President Nicolae Timofti of Moldova told reporters on Tuesday that his people were benefiting economically from the European Union (EU), but stated that Russia’s presence was still felt in formerly communist country which became independent when the Soviet Union disintegrated in 1991.
"We can't deny the realities that exist in Moldova. We were part of a union where Russia predominated," Timofti said.
"[But] we are a European country and our people have European aspirations...It has been understood that we can live much better in the European family than in any other political conjunction," he added.
As a former constituent state in the Soviet Union, Moldova remained dependent on Russian economic and military support during its two decades of statehood, but the pro-European parties have dominated its policy very recently.
Moldova's three main pro-EU parties had formed a new coalition government despite the Socialist Party took the first place in the parliamentary election held in last December.
But the pro-European government relies on the support of Communist Party which prefers cordial relations with Russia by joining the Moscow-led Eurasian Economic Union instead of the EU.
Moldova is one of the poorest countries that is located on the edge of European geography near Ukraine where Russia’s military and economic presence begins.
The country’s economy is becoming more dependent on Europe as its almost 600,000 nationals went to the EU member states to work.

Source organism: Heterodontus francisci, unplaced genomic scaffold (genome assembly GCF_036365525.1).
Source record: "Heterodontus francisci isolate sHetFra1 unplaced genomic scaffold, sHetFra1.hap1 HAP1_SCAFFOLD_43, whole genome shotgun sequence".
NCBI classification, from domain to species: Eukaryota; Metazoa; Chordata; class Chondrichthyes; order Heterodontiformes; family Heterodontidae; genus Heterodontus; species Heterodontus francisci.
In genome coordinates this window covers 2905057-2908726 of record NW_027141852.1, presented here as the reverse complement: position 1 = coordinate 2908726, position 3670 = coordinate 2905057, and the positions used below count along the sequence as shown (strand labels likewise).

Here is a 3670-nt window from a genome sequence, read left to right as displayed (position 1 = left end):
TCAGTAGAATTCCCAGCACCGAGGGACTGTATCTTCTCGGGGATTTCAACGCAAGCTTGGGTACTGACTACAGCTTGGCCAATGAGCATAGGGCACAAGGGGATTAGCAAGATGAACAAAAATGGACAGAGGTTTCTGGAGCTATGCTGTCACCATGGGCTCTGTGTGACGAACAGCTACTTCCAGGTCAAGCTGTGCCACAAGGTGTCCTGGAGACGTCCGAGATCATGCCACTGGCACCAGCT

Since Russia has implemented a food export ban that is also valid for Moldova, the country’s trade increased to 54.5 percent with the EU, while transaction costs have been declining with Russia.
Meanwhile, more than half a million Moldovan citizens have travelled to EU countries after the 28-nation bloc lifted the Schengen visa for Moldovans in April last year.
Russia maintains its influence over Chisinau through the breakaway Russian enclave of Transnistria which gives Russia a potential springboard for action in the landlocked country of 3.5 million, wedged between war-torn Ukraine and EU member Romania.
Moldova and other Eastern European countries have been worrying over Russia’s increasing influence in the wake of annexation of Crimea and the separatist war in eastern Ukraine.
The EU suggested those countries to take part in the neighbourhood policy by signing of the association agreement that empowers cooperation and coordination between Europe and non-EU members.